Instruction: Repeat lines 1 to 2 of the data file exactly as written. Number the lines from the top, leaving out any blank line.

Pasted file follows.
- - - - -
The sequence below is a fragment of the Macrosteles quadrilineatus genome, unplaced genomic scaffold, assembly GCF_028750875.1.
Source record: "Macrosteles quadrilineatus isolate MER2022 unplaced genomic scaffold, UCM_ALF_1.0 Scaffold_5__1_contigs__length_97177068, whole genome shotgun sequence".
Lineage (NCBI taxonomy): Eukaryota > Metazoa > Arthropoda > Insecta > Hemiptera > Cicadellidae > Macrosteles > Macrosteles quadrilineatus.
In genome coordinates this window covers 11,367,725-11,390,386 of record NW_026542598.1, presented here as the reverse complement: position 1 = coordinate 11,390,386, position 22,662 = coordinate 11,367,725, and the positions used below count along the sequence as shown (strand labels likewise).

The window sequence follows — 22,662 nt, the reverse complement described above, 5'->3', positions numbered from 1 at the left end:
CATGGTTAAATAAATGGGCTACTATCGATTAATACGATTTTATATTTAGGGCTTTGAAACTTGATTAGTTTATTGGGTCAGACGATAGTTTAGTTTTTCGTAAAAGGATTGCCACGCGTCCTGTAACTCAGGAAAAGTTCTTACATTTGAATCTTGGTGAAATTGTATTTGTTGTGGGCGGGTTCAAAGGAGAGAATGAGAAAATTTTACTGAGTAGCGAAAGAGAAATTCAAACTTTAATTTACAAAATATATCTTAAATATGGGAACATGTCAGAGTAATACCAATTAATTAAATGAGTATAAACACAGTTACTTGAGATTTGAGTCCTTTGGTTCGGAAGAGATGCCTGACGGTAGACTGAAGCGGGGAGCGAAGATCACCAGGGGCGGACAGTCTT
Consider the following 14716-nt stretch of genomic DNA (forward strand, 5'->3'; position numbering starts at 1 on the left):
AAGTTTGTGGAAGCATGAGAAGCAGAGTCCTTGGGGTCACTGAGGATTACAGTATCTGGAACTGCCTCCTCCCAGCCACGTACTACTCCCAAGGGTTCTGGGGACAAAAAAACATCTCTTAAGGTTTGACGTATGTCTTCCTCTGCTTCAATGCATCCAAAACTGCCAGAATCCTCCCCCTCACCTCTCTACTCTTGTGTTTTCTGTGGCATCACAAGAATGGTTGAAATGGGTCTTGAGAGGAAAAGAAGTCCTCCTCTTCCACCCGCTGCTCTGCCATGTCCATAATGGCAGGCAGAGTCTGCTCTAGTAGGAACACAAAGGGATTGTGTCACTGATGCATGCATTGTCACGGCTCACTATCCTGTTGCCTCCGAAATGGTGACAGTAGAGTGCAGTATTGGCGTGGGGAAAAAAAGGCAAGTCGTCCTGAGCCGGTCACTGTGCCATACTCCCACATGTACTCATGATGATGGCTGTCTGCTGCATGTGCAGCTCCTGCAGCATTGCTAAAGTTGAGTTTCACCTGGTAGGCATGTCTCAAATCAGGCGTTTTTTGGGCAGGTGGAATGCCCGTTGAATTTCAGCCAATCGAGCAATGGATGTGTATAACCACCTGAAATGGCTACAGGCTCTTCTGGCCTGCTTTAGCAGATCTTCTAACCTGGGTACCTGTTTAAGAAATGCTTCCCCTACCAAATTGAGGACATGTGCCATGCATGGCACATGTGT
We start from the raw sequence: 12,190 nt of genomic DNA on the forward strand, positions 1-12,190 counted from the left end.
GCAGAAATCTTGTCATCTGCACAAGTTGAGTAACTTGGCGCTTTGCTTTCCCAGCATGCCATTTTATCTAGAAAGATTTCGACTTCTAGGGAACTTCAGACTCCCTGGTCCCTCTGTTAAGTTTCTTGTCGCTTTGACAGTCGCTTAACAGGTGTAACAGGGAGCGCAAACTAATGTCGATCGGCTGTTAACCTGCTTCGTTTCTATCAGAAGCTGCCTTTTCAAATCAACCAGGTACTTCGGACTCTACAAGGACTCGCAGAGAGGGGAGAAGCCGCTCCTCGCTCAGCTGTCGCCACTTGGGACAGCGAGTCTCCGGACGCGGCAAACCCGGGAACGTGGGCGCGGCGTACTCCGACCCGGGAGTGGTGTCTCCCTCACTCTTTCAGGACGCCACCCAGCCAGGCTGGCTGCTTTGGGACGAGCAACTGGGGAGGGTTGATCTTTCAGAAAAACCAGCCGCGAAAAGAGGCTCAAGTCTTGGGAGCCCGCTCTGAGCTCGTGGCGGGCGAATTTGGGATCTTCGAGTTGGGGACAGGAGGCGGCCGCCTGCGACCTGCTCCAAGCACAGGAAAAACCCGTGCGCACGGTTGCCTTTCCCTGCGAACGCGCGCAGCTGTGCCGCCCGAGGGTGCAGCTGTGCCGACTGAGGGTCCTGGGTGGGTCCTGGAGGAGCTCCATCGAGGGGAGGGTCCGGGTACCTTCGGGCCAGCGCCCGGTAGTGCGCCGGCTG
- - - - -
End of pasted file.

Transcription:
The sequence below is a fragment of the Macrosteles quadrilineatus genome, unplaced genomic scaffold, assembly GCF_028750875.1.
Source record: "Macrosteles quadrilineatus isolate MER2022 unplaced genomic scaffold, UCM_ALF_1.0 Scaffold_5__1_contigs__length_97177068, whole genome shotgun sequence".